2015-16 Ranji Trophy: Batsmen who ruled the roost

The batsmen who excelled in the 2015-16 Ranji season. Here’s Sportstar’s pick.

Shreyas Iyer played a pivotal role in a relatively young Mumbai side winning the Ranji Trophy for the 41st time.   -  V. GANESAN

Arun Karthick, in his second season with Assam, was so consistent with the willow that he virtually single-handedly led his team’s batting department in the league stage.   -  Ritu Raj Konwar

Shreyas Iyer (Mumbai Cricket Association)

Second-season blues. That is one of the most common phenomena with rookie cricketers, especially in Indian domestic cricket. A newbie — a bowler or a batsman — who excels in his maiden first class season, is invariably sorted out by the opposition in his next and he fails to match his exploits of the first season.

Shreyas Iyer, however, is an exception. If his tally of 809 runs in his maiden Ranji season (2014-15) was an outstanding feat, the stylish middle-order batsman bettered it by a few notches, shattering a plethora of records in the process. More importantly, he played a pivotal role in a relatively young Mumbai side winning the Ranji Trophy for the 41st time.

During his match-winning 117 against Saurashtra in the final, Iyer became Mumbai’s highest run-getter in a season, eclipsing Wasim Jaffer’s tally of 1260 runs in 2008-09. He, however, fell 94 runs short of the overall record of 1415, scored by V. V. S. Laxman in 1999-2000.

What made Iyer’s feat stupendous was the audacity with which he batted throughout the season. His strike rate of 92.70 sounds too good to be true in the longer version but Iyer made it happen right from the first game of the season. The fact that two of his four hundred-plus innings, including a double, were scored at more than a-run-a-ball elucidates the manner in which he toyed with the opposition.

The 21-year-old cool dude will now be hoping to carry his form in the Ranji Trophy into the off-season assignments for India A, something that he failed to do last year.

Season stats — Matches: 11; Innings: 18; Runs: 1321; Highest score: 200; Average: 73.38; 100s: 4; 50s: 7.

K. B. Arun Karthick (Assam Cricket Association)

No doubt, Krishna Das and Arup Das, with 50 and 35 scalps respectively, were the chief architects of Assam emerging as giant killer and storming into the semi-finals of the Ranji Trophy. Had it not been for their import from southern India, the dazzling display of Das & Das would perhaps not have helped the team’s cause as much as it eventually did.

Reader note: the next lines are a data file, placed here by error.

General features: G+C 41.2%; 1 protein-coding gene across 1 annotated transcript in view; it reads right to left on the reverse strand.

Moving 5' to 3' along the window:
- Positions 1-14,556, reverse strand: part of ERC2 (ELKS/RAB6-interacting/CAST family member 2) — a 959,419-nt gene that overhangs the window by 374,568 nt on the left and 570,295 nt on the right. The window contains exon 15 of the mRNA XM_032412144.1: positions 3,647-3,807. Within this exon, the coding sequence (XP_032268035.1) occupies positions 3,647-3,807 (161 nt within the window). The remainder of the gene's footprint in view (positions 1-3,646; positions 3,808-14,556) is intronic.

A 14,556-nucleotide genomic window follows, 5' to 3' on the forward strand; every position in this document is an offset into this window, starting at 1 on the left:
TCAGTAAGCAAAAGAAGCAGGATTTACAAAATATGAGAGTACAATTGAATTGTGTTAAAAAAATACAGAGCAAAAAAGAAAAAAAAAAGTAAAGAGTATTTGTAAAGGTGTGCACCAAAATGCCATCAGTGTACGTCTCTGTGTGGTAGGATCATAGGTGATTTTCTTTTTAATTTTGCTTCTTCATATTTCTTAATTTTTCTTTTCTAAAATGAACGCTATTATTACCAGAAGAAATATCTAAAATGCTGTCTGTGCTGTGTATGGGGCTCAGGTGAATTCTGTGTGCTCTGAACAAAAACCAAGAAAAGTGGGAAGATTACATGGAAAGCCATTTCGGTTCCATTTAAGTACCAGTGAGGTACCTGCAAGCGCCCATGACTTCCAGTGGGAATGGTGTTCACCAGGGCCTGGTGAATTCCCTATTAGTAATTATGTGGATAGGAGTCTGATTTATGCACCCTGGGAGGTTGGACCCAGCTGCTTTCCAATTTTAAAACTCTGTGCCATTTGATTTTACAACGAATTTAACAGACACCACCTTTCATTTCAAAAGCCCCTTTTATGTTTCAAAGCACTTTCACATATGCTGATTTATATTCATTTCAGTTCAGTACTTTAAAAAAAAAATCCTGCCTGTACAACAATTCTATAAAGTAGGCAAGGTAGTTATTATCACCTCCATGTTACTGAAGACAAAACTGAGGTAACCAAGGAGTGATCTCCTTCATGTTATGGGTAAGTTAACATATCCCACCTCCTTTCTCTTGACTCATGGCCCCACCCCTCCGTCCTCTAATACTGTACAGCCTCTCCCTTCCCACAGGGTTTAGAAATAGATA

Arun Karthick, in his second season with the eastern minnow, was so consistent with the willow that he virtually single-handedly led his team’s batting department in the league stage. That he came good against the toughest of opponents and bowling attacks — domestic powerhouse Delhi, defending champion Karnataka and Rajasthan with a well-oiled pace attack — made his contribution all the more important.

Karthick couldn’t really carry his league stage form into the knockouts, tallying just 79 runs in two games. However, his job was well and truly done by then.

While Karthick has proved that Assam’s gain is Tamil Nadu’s loss, if he can continue in the same vein in the coming season, only then can he hope to go a notch higher and hope to be considered for India A outings.

Season stats — Matches: 10; Innings: 19; Runs: 802; Highest score: 151; Average: 47.17; 100s: 3; 50s: 3.

Akhil Herwadkar (Mumbai Cricket Association)

 

He may have made his first class debut four years earlier, but Akhil Herwadkar was for the first time given the opportunity to start the season as Mumbai’s specialist opening batsman. And he grabbed the opportunity with both hands, ending the season as the second-highest run-getter in the tournament.

The left-handed batsman started the season well but failed to convert any of his first four starts into a significant contribution. That had left him in danger of missing out on playing his first full season. He silenced his critics in a remarkable manner though, scoring 67, 58, 58, 145 and 75 in his next five outings.

Herwadkar’s consistency at the top of the order should also be admired for the fact that he delivered despite missing out on a regular opening partner. Mumbai tried as many as six players at the other end but none of them matched Herwadkar’s consistency.

The only blemish in an otherwise outstanding season for Herwadkar was the ducks in his last two outings, one each in the semi-final and the final. However, they were among only three of his single-digit scores throughout the season and should not take away from the four months in which Herwadkar has risen in stature.

The 21-year-old, who moved from Kolhapur, a western Maharashtra city, to Mumbai for making his mark in cricket, is surely one to watch out for in the coming years.

Season stats — Matches: 11; Innings: 18; Runs: 879; Highest score: 192; Average: 48.87; 100s: 3; 50s: 4.